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City of Cedar Rapids shows off protected bike lanes downtown

Will be permanently installed along Third Avenue in October

Cyclists cross 3rd Avenue during a demonstration of protected bike lanes in downtown Cedar Rapids on Sunday, August 2, 2015. Sunday’s demonstration was Iowa’s first implementation of protected bike lanes, which cycling enthusiast group PeopleForBikes has called “like sidewalks for bikes.” (KC McGinnis / The Gazette)
Cyclists cross 3rd Avenue during a demonstration of protected bike lanes in downtown Cedar Rapids on Sunday, August 2, 2015. Sunday’s demonstration was Iowa’s first implementation of protected bike lanes, which cycling enthusiast group PeopleForBikes has called “like sidewalks for bikes.” (KC McGinnis / The Gazette)
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CEDAR RAPIDS — Drivers and bicyclists will soon see changes to some streets in the heart of Cedar Rapids.

For years, the city has worked to change some one-way streets into two-way streets.

This week, people can expect to see work begin on more of those conversions. By this fall, Second Avenue will become two-way from Sixth Street SW to First Street SE and Third Avenue will open to traffic in both directions from Sixth Street SW to Third Street SE.

The city is also installing a new type of protected bike lane on that portion of Third Avenue.

Transportation leaders and city crews are on a mission to teach those who travel downtown the ins and outs of the new bike lanes.

Officials held an event Sunday afternoon.

“Today is really just to demonstrate how that is going to look, how bicycles would use it and just kind of give people a chance to see it for the first time before we do the project itself and it’s permanently marked,” said city traffic engineering manager Matt Myers, who emphasized the benefit to showing off the change in advance of October, when it becomes permanent.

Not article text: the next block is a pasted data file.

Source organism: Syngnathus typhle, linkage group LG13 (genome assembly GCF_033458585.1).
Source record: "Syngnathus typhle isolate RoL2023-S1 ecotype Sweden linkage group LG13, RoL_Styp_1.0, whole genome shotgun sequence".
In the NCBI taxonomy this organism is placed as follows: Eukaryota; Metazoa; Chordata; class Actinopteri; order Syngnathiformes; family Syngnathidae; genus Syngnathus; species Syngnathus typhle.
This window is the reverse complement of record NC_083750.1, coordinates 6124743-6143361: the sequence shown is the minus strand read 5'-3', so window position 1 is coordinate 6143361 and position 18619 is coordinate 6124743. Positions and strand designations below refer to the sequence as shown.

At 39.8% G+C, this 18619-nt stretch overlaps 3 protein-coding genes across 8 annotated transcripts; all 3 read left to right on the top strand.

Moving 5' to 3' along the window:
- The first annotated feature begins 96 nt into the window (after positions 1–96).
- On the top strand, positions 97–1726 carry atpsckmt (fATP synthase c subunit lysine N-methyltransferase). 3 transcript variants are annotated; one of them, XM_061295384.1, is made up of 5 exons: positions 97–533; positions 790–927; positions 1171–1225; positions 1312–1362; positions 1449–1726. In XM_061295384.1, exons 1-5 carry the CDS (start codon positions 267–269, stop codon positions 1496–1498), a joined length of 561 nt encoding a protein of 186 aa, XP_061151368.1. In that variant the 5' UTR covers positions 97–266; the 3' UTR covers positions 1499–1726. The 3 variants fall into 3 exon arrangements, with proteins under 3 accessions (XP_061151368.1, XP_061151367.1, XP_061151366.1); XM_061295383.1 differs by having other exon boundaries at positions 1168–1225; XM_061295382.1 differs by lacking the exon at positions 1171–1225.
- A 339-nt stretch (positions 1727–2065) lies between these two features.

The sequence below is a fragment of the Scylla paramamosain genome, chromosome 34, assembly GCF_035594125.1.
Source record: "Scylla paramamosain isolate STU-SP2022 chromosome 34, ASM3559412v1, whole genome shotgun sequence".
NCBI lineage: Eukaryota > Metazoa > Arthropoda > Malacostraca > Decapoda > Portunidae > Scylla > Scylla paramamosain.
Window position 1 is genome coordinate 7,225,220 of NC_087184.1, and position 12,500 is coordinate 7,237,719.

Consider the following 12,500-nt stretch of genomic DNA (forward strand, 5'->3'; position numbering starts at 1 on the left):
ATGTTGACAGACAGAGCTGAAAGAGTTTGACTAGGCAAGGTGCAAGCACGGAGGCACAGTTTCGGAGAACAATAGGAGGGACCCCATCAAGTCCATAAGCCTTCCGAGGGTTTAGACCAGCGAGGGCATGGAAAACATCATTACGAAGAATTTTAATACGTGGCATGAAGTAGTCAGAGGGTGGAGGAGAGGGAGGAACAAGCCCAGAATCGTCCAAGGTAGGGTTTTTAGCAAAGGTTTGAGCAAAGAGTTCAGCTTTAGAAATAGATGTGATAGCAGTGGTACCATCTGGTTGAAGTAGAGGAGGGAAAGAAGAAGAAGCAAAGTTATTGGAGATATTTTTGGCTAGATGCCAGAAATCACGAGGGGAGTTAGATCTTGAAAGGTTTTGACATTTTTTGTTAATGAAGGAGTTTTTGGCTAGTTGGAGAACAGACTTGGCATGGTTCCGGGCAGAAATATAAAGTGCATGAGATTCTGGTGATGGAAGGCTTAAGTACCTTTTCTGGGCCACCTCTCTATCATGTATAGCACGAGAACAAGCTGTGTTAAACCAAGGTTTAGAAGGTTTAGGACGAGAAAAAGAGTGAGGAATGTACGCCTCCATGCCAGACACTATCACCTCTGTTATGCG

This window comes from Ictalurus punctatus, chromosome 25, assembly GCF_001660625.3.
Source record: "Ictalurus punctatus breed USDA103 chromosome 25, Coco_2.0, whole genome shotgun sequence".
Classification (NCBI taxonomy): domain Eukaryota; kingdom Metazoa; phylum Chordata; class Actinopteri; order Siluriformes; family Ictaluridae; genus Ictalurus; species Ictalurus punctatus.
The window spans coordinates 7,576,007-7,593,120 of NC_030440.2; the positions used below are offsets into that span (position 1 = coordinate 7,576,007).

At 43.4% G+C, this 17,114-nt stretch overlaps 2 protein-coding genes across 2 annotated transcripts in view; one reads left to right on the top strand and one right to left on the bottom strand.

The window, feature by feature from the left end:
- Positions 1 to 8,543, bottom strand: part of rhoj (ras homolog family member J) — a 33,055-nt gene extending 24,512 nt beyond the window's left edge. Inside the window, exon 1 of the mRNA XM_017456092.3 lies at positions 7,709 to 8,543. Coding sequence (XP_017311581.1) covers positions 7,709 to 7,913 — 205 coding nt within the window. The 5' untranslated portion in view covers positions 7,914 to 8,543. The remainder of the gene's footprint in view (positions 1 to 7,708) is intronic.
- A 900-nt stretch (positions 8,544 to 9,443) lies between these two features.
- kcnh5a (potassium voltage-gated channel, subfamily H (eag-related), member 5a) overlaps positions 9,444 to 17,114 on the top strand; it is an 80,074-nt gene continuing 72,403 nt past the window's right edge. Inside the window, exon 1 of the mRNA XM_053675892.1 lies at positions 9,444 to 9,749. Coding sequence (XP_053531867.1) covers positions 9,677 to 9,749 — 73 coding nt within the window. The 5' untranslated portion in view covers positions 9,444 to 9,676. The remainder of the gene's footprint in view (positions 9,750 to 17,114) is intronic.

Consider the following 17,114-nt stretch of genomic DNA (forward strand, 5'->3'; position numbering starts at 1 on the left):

The protected lanes are designed to help all kinds of cyclists, like Betty Sheets, who rides her bike to work.

She was one of several volunteers who took park in the city’s demonstration of the protected lanes.

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“Anything new is hard for people to adjust to, but I think in the long run, it’s going to be great,” Sheets said.

Project leaders said, once installed, the bike lanes would be among the first of their kind in the state. Crews will install them on Third Avenue from Sixth Street SW to Third Street SE — right next to the curb. They’re called “protected bike lanes” because riders are separated from the traffic lanes by a row of parked cars.

“By doing that you decrease the chance of being doored, a car door opening into a cyclist, you decrease the chance of just being hit and you really make it feel more comfortable for everyone to come out and ride on the street,” said Brandon Whyte, with the Corridor Metropolitan Planning Organization.

Some bicyclists shared concerns about how this design will slow them down and about blocked views from parked cars.

The city says it is working to make sure the bike lanes are as safe as possible.

As for the entire conversion project, the city says everything, including street markings, signs and pavement work will cost the city about $1 million.

People can expect to see the new two-lane roads and new protected bike lanes in the fall, and they’re asking people to be on the lookout for the changes.

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